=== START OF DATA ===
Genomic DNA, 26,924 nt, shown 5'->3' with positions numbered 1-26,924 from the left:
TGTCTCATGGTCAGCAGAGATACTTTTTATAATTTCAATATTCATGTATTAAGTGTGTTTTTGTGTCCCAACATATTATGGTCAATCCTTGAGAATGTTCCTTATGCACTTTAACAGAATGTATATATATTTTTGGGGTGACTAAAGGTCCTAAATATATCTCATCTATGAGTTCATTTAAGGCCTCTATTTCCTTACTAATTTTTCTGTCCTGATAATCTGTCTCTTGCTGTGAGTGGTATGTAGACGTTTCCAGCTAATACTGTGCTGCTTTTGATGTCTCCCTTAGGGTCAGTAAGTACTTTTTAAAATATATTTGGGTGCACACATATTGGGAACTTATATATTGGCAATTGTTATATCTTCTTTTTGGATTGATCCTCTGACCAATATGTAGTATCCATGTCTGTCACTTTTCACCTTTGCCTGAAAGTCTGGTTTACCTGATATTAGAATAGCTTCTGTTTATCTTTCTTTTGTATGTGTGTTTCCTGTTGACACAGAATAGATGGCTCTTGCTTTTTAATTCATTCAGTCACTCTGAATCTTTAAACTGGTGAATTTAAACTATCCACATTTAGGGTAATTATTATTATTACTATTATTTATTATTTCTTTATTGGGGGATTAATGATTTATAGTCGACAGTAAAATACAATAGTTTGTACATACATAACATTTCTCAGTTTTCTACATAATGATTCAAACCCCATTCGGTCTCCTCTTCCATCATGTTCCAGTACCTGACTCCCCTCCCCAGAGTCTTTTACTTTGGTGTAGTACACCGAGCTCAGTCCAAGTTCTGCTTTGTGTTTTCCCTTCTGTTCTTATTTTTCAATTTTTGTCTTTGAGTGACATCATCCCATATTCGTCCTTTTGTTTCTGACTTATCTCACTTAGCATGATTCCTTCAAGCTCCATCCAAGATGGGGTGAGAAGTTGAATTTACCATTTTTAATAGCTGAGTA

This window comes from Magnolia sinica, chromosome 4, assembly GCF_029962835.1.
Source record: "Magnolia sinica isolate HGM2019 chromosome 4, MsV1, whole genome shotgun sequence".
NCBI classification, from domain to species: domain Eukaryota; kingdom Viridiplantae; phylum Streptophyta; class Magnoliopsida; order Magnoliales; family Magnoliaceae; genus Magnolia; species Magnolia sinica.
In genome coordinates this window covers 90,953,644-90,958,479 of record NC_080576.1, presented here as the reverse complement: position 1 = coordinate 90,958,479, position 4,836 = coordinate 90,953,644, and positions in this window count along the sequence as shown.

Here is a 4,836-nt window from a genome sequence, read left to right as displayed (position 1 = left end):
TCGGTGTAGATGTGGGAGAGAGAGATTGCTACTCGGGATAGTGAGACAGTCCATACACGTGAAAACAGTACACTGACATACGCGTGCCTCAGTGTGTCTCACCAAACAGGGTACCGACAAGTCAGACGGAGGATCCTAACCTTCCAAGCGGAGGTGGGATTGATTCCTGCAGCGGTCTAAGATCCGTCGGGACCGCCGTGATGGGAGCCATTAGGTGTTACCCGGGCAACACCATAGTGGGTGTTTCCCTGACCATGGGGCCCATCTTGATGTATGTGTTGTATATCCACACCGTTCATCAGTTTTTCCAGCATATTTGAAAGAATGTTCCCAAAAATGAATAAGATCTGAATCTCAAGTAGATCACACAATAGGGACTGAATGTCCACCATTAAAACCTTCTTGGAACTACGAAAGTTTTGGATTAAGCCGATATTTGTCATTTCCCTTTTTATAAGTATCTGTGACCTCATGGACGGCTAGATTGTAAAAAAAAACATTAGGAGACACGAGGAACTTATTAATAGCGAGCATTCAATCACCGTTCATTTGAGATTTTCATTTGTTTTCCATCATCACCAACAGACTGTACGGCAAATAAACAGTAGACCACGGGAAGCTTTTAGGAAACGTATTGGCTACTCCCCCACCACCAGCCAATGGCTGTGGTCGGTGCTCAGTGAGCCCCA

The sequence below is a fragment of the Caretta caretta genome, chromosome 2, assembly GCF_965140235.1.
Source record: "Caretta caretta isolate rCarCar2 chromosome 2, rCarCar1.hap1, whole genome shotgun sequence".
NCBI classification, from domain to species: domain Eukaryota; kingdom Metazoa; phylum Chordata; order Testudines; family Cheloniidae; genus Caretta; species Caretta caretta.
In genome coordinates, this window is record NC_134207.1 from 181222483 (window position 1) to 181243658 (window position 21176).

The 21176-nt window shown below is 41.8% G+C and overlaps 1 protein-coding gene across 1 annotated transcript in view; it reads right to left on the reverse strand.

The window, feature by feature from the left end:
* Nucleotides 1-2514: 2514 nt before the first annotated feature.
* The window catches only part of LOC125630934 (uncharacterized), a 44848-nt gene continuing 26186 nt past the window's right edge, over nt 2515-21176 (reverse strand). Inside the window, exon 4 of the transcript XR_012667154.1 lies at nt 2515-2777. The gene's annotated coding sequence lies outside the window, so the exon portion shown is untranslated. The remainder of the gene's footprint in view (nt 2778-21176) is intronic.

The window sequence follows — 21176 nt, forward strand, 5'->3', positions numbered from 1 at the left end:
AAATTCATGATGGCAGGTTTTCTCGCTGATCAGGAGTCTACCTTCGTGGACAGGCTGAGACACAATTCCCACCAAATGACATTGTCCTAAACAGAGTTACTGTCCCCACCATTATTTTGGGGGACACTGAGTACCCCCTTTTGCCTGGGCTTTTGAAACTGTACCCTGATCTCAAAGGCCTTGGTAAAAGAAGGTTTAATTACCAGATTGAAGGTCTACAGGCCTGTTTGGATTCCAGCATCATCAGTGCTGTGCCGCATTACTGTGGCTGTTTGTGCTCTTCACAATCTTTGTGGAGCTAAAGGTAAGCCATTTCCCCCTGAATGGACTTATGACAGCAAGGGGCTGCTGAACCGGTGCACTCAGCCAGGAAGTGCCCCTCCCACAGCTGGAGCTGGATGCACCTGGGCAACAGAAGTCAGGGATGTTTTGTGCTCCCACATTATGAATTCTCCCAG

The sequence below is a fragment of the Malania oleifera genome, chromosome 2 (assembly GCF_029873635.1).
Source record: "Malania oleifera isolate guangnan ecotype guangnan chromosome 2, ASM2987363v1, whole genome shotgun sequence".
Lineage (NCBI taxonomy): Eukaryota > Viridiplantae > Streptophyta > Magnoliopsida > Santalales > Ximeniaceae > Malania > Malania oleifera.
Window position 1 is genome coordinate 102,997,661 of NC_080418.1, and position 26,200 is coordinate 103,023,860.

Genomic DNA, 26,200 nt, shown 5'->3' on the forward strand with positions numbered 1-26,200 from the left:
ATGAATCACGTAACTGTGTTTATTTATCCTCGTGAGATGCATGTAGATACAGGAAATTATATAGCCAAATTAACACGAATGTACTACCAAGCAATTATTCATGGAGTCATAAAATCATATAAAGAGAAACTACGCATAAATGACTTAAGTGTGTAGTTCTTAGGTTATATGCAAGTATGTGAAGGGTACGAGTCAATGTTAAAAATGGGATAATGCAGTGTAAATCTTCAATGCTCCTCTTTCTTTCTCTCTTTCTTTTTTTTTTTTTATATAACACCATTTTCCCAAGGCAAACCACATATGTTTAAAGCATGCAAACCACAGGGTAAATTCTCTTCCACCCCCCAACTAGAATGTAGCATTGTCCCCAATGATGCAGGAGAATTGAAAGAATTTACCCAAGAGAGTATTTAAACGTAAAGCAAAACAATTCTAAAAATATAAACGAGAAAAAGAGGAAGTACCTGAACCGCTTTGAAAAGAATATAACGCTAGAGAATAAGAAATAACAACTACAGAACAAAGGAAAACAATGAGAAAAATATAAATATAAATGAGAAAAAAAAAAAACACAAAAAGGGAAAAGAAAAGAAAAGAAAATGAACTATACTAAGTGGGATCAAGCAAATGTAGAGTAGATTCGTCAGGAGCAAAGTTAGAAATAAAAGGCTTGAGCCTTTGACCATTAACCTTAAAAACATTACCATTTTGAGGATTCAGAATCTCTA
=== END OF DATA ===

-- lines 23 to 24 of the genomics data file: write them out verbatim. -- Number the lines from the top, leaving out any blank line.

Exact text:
Genomic DNA, 26,200 nt, shown 5'->3' on the forward strand with positions numbered 1-26,200 from the left:
ATGAATCACGTAACTGTGTTTATTTATCCTCGTGAGATGCATGTAGATACAGGAAATTATATAGCCAAATTAACACGAATGTACTACCAAGCAATTATTCATGGAGTCATAAAATCATATAAAGAGAAACTACGCATAAATGACTTAAGTGTGTAGTTCTTAGGTTATATGCAAGTATGTGAAGGGTACGAGTCAATGTTAAAAATGGGATAATGCAGTGTAAATCTTCAATGCTCCTCTTTCTTTCTCTCTTTCTTTTTTTTTTTTTATATAACACCATTTTCCCAAGGCAAACCACATATGTTTAAAGCATGCAAACCACAGGGTAAATTCTCTTCCACCCCCCAACTAGAATGTAGCATTGTCCCCAATGATGCAGGAGAATTGAAAGAATTTACCCAAGAGAGTATTTAAACGTAAAGCAAAACAATTCTAAAAATATAAACGAGAAAAAGAGGAAGTACCTGAACCGCTTTGAAAAGAATATAACGCTAGAGAATAAGAAATAACAACTACAGAACAAAGGAAAACAATGAGAAAAATATAAATATAAATGAGAAAAAAAAAAAACACAAAAAGGGAAAAGAAAAGAAAAGAAAATGAACTATACTAAGTGGGATCAAGCAAATGTAGAGTAGATTCGTCAGGAGCAAAGTTAGAAATAAAAGGCTTGAGCCTTTGACCATTAACCTTAAAAACATTACCATTTTGAGGATTCAGAATCTCTA